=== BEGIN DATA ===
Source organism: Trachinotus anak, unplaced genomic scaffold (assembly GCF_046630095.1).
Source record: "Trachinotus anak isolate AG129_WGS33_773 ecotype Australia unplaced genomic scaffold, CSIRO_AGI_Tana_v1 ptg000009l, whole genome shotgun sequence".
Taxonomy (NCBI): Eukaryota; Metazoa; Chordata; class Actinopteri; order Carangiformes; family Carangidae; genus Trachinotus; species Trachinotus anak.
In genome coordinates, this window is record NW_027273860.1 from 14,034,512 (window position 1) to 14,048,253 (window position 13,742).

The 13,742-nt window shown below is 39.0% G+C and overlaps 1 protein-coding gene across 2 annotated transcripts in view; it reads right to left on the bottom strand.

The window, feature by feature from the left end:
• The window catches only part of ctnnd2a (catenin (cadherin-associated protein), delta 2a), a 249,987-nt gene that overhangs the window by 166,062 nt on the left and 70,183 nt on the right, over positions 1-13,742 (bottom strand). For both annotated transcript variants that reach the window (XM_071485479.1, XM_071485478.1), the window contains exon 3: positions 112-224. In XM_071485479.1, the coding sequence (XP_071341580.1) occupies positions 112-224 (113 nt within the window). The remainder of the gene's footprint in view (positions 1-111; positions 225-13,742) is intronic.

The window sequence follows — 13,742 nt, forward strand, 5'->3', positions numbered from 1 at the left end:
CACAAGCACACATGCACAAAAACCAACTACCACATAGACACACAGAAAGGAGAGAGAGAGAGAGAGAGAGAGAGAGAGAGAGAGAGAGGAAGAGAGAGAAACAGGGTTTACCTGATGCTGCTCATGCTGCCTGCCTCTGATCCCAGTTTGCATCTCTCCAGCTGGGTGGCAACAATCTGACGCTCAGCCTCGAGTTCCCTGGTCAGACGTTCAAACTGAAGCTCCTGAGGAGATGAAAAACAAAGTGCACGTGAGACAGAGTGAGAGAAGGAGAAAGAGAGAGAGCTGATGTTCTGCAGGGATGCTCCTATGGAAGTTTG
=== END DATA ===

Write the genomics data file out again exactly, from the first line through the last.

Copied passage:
Source organism: Trachinotus anak, unplaced genomic scaffold (assembly GCF_046630095.1).
Source record: "Trachinotus anak isolate AG129_WGS33_773 ecotype Australia unplaced genomic scaffold, CSIRO_AGI_Tana_v1 ptg000009l, whole genome shotgun sequence".
Taxonomy (NCBI): Eukaryota; Metazoa; Chordata; class Actinopteri; order Carangiformes; family Carangidae; genus Trachinotus; species Trachinotus anak.
In genome coordinates, this window is record NW_027273860.1 from 14,034,512 (window position 1) to 14,048,253 (window position 13,742).

The 13,742-nt window shown below is 39.0% G+C and overlaps 1 protein-coding gene across 2 annotated transcripts in view; it reads right to left on the bottom strand.

The window, feature by feature from the left end:
• The window catches only part of ctnnd2a (catenin (cadherin-associated protein), delta 2a), a 249,987-nt gene that overhangs the window by 166,062 nt on the left and 70,183 nt on the right, over positions 1-13,742 (bottom strand). For both annotated transcript variants that reach the window (XM_071485479.1, XM_071485478.1), the window contains exon 3: positions 112-224. In XM_071485479.1, the coding sequence (XP_071341580.1) occupies positions 112-224 (113 nt within the window). The remainder of the gene's footprint in view (positions 1-111; positions 225-13,742) is intronic.

The window sequence follows — 13,742 nt, forward strand, 5'->3', positions numbered from 1 at the left end:
CACAAGCACACATGCACAAAAACCAACTACCACATAGACACACAGAAAGGAGAGAGAGAGAGAGAGAGAGAGAGAGAGAGAGAGAGAGGAAGAGAGAGAAACAGGGTTTACCTGATGCTGCTCATGCTGCCTGCCTCTGATCCCAGTTTGCATCTCTCCAGCTGGGTGGCAACAATCTGACGCTCAGCCTCGAGTTCCCTGGTCAGACGTTCAAACTGAAGCTCCTGAGGAGATGAAAAACAAAGTGCACGTGAGACAGAGTGAGAGAAGGAGAAAGAGAGAGAGCTGATGTTCTGCAGGGATGCTCCTATGGAAGTTTG